I don't agree with this:
Quote:
New arrivals from Latin America may 'assume' a bond with Hispanic Americans. That bond may not be nearly as strong as they THINK it is, though...because long-established Hispanic Americans see themselves as Americans.
There is a sense of community between newly arrived Hispanics and Hispanic-Americans. At least between Mexicans and Mexican-Americans, Cubans and Cuban-Americans, etc.

At least about as much as there is a bond between Asian-Americans and newly arrived Asians. At least between Chinese and Chinese-Americans, Koreans and Korean-Americans.

While I'm sure there are many Hispanic Americans who only see themselves as Americans, I would say that Hispanic culture is very strong in this country. There are many who identify with Hispanic culture, and yet are some of the proudest Americans out there. You don't necessarily have to sacrifice one to have the other.

I'd safely bet there's a lot more Hispanic-Americans in this country that identify as some kind of Hispanic(Mexican-American/Chicano, Puerto Rican, Cuban-American) than there are who don't.

The only example you provide to compare with Latinos is that of "White" "Anglo" Americans. I don't think that's a fair comparison. It's better to compare Latinos with Asians, and possibly other more recent immigrant groups, at least as far as identity as Americans.

I do, however, agree with this:
Quote:
Why do some Hispanic-Americans, in my opinion, seem 'soft' on illegal immigration, when they should 'know better'? Pretty plain to understand, IMHO. They may not be happy about illegals at ALL ( I know many who are VERY upset about it)....but they hate hearing virulent racist remarks hurled at them. It puts people in a very difficult position.
Very few people want illegal immigration to continue. Some may consider amnesty an option, but the desired end result is the same: not having millions of people living here off the grid.

But maybe many don't see the illegal immigrants themselves the same way. Most of the division comes out of trying to sensationalize the topic. Talking about "Reconquista", a war. And the inevitable attacks on Hispanic culture, that MANY Americans identify with. And to a lesser extent, the racist language it frequently comes down to.

That pisses a lot of people off.

So does the so-called "anti-illegal" crowd feeling they have the right to say who's American and who's unAmerican, based on whether or not you agree with them.

By not trying to find common ground, not trying to tone down the rhetoric, they keep themselves from being taken to seriously by most people.
 
Old 01-06-2009, 07:41 AM
 
Location: Mesa, Az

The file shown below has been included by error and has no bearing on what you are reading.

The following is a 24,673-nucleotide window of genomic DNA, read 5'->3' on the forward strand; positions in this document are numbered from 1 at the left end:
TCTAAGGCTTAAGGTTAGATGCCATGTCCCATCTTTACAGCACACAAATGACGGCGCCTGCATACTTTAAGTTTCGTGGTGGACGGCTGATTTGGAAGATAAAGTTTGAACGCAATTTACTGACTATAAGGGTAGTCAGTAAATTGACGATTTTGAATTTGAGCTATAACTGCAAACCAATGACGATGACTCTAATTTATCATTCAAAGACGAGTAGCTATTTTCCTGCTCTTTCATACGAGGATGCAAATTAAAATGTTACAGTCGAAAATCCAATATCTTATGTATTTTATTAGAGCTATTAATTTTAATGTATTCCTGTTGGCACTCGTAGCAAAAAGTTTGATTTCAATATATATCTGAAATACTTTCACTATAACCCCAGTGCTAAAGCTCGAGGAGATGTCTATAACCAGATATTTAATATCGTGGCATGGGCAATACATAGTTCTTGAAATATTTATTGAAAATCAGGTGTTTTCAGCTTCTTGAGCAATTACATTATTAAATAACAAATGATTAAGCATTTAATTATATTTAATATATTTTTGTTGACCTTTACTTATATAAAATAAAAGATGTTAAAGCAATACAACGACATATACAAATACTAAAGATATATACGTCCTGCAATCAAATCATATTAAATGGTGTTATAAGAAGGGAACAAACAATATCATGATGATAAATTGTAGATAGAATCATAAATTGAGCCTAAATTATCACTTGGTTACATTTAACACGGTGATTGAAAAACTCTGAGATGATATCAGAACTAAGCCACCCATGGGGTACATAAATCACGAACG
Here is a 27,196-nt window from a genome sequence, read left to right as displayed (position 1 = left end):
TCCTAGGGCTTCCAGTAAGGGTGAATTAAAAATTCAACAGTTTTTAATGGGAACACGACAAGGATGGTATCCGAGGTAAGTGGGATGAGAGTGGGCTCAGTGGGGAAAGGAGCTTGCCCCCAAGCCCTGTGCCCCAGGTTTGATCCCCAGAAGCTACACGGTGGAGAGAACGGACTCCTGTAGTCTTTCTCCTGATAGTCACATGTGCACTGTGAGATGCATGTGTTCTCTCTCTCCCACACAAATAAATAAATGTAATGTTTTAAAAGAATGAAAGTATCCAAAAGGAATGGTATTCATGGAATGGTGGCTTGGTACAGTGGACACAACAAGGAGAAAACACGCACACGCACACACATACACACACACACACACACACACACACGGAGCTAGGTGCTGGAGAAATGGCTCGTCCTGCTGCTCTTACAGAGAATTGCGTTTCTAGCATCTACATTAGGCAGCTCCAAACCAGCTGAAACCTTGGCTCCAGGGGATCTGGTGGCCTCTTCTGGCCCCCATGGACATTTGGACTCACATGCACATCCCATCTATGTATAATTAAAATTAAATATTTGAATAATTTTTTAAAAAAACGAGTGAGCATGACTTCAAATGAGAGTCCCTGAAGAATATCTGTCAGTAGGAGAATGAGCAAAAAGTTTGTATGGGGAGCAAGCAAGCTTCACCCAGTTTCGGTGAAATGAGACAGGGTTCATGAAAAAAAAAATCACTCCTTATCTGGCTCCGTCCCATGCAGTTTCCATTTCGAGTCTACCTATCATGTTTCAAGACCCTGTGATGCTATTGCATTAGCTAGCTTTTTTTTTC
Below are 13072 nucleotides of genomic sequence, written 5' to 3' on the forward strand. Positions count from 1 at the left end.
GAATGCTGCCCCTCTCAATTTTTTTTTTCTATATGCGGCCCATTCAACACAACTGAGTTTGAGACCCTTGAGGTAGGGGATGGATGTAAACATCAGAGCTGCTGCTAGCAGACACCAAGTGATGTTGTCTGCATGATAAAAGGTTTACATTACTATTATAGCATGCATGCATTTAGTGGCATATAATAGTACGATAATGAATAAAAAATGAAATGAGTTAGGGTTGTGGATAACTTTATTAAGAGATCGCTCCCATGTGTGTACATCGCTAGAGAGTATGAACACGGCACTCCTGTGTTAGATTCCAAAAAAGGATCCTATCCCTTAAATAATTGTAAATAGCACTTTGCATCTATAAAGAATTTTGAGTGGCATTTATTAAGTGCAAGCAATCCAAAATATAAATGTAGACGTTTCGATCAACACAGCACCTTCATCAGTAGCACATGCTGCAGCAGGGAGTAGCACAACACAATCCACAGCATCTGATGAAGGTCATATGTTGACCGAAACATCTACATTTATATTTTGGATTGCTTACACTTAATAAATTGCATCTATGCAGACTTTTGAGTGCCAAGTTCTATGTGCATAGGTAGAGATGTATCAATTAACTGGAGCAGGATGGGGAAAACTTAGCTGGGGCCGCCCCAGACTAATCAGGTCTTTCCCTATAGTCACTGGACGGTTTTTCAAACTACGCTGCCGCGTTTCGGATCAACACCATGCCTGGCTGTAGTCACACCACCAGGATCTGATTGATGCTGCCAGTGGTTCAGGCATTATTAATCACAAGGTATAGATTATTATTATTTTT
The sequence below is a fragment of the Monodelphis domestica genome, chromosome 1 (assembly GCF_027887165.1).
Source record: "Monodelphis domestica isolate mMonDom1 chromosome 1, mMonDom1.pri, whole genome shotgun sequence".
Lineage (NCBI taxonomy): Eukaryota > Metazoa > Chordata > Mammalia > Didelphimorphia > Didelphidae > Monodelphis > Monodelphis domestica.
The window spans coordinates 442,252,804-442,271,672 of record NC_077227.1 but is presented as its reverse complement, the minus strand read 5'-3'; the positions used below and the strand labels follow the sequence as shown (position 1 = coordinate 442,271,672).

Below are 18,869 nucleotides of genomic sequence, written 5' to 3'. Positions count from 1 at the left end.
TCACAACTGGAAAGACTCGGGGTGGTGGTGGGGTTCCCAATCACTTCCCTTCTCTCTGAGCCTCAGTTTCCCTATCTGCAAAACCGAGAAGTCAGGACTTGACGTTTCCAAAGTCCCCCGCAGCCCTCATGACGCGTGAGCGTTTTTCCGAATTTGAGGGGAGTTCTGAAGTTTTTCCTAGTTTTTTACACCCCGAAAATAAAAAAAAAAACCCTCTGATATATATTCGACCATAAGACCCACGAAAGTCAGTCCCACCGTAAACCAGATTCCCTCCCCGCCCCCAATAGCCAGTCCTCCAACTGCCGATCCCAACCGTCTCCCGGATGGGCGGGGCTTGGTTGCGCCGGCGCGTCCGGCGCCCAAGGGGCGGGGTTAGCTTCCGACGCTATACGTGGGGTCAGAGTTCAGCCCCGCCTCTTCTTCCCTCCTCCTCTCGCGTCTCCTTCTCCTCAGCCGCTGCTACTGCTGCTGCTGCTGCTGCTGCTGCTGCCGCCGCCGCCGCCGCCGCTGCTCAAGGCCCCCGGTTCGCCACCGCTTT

21,148 posts, read 36,701,482 times
Reputation: 3785
Quote:
Originally Posted by antialphabet View Post
I don't agree with this:
There is a sense of community between newly arrived Hispanics and Hispanic-Americans. At least between Mexicans and Mexican-Americans, Cubans and Cuban-Americans, etc.

At least about as much as there is a bond between Asian-Americans and newly arrived Asians. At least between Chinese and Chinese-Americans, Koreans and Korean-Americans.

While I'm sure there are many Hispanic Americans who only see themselves as Americans, I would say that Hispanic culture is very strong in this country. There are many who identify with Hispanic culture, and yet are some of the proudest Americans out there. You don't necessarily have to sacrifice one to have the other.

I'd safely bet there's a lot more Hispanic-Americans in this country that identify as some kind of Hispanic(Mexican-American/Chicano, Puerto Rican, Cuban-American) than there are who don't.

The only example you provide to compare with Latinos is that of "White" "Anglo" Americans. I don't think that's a fair comparison. It's better to compare Latinos with Asians, and possibly other more recent immigrant groups, at least as far as identity as Americans.

I do, however, agree with this:
Very few people want illegal immigration to continue. Some may consider amnesty an option, but the desired end result is the same: not having millions of people living here off the grid.

But maybe many don't see the illegal immigrants themselves the same way. Most of the division comes out of trying to sensationalize the topic. Talking about "Reconquista", a war. And the inevitable attacks on Hispanic culture, that MANY Americans identify with. And to a lesser extent, the racist language it frequently comes down to.

That pisses a lot of people off.

So does the so-called "anti-illegal" crowd feeling they have the right to say who's American and who's unAmerican, based on whether or not you agree with them.

By not trying to find common ground, not trying to tone down the rhetoric, they keep themselves from being taken to seriously by most people.